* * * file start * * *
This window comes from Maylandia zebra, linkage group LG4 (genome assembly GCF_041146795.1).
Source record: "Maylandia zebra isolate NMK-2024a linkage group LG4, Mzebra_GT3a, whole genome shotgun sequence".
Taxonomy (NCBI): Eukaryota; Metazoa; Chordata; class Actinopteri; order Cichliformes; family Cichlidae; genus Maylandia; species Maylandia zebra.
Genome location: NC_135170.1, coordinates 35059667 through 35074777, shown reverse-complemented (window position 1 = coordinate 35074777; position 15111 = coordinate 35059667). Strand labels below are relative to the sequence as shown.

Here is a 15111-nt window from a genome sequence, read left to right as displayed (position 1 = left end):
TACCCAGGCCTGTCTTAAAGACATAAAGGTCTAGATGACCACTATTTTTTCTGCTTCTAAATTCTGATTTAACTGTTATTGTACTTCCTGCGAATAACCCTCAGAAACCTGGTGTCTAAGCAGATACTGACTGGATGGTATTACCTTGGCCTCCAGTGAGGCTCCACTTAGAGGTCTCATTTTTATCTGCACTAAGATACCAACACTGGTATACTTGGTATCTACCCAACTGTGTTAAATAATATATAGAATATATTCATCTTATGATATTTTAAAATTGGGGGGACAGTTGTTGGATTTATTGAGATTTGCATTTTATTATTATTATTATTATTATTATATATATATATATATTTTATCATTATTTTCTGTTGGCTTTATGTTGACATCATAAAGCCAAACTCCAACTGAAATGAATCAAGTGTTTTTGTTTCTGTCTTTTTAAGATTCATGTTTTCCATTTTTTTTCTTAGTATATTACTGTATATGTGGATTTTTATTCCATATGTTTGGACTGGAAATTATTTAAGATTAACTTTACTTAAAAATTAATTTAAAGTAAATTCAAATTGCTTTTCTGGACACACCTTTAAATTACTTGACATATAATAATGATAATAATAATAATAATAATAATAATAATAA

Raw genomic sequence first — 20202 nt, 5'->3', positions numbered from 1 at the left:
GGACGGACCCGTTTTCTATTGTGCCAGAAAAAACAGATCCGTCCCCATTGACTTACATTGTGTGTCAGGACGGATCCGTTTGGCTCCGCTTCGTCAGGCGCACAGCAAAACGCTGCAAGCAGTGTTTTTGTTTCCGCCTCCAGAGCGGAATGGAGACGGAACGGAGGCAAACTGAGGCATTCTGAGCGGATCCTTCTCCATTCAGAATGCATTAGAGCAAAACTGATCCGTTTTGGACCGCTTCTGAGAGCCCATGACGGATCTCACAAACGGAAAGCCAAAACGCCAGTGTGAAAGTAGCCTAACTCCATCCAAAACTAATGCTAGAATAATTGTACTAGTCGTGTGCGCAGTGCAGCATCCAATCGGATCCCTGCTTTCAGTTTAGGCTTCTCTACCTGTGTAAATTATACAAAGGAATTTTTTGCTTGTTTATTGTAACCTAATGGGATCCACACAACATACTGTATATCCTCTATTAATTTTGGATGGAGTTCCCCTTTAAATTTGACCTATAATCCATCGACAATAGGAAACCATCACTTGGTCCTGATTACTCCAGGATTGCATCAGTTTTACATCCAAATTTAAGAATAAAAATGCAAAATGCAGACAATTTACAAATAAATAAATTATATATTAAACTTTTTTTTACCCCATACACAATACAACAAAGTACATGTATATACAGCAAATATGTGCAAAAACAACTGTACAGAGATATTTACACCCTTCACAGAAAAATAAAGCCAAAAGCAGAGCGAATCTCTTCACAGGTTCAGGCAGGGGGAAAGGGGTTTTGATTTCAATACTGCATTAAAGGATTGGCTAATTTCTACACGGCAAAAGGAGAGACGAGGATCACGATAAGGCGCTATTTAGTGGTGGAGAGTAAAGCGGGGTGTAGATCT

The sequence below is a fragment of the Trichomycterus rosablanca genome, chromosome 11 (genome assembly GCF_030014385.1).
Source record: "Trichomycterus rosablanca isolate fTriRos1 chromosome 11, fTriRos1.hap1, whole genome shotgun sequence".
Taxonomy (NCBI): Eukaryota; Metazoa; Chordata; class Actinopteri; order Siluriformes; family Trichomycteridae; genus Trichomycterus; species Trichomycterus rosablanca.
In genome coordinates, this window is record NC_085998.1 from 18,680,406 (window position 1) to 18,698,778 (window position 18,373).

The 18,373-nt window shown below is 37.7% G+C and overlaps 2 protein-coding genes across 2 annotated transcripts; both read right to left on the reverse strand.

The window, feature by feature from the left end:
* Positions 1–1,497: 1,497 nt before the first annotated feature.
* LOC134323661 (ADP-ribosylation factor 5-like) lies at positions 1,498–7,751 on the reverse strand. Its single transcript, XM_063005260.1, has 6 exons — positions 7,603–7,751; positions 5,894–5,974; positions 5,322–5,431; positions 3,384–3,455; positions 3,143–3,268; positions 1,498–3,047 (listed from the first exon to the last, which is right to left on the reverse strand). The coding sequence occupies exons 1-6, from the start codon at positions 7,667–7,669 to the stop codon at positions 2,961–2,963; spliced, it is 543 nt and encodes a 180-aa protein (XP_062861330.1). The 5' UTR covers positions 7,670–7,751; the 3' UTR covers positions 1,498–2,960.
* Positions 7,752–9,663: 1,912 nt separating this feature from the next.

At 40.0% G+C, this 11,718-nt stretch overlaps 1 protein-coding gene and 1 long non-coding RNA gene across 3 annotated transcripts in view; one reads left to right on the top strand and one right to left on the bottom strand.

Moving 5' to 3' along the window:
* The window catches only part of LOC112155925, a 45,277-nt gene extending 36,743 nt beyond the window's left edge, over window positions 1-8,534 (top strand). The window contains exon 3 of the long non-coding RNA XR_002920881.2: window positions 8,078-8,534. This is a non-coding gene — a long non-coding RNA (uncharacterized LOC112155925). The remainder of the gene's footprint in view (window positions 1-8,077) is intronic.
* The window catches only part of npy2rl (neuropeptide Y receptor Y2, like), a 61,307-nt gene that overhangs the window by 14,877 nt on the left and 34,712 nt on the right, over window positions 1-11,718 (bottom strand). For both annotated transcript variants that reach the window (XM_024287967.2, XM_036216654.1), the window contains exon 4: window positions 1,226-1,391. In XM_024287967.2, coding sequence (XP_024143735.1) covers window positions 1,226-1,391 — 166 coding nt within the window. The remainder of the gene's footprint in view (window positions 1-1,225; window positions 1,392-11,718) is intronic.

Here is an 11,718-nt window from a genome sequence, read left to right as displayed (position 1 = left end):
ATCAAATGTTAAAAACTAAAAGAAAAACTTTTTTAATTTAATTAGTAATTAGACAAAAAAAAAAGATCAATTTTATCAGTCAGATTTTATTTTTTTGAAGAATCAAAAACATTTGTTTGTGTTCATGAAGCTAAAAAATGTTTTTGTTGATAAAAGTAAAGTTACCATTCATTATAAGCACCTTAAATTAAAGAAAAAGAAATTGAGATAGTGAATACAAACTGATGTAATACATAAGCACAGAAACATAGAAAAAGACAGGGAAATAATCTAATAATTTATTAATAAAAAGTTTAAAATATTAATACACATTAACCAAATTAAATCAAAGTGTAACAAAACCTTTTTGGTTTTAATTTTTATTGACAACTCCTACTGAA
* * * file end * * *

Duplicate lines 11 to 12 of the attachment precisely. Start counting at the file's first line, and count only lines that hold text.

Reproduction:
Taxonomy (NCBI): Eukaryota; Metazoa; Chordata; class Actinopteri; order Siluriformes; family Trichomycteridae; genus Trichomycterus; species Trichomycterus rosablanca.
In genome coordinates, this window is record NC_085998.1 from 18,680,406 (window position 1) to 18,698,778 (window position 18,373).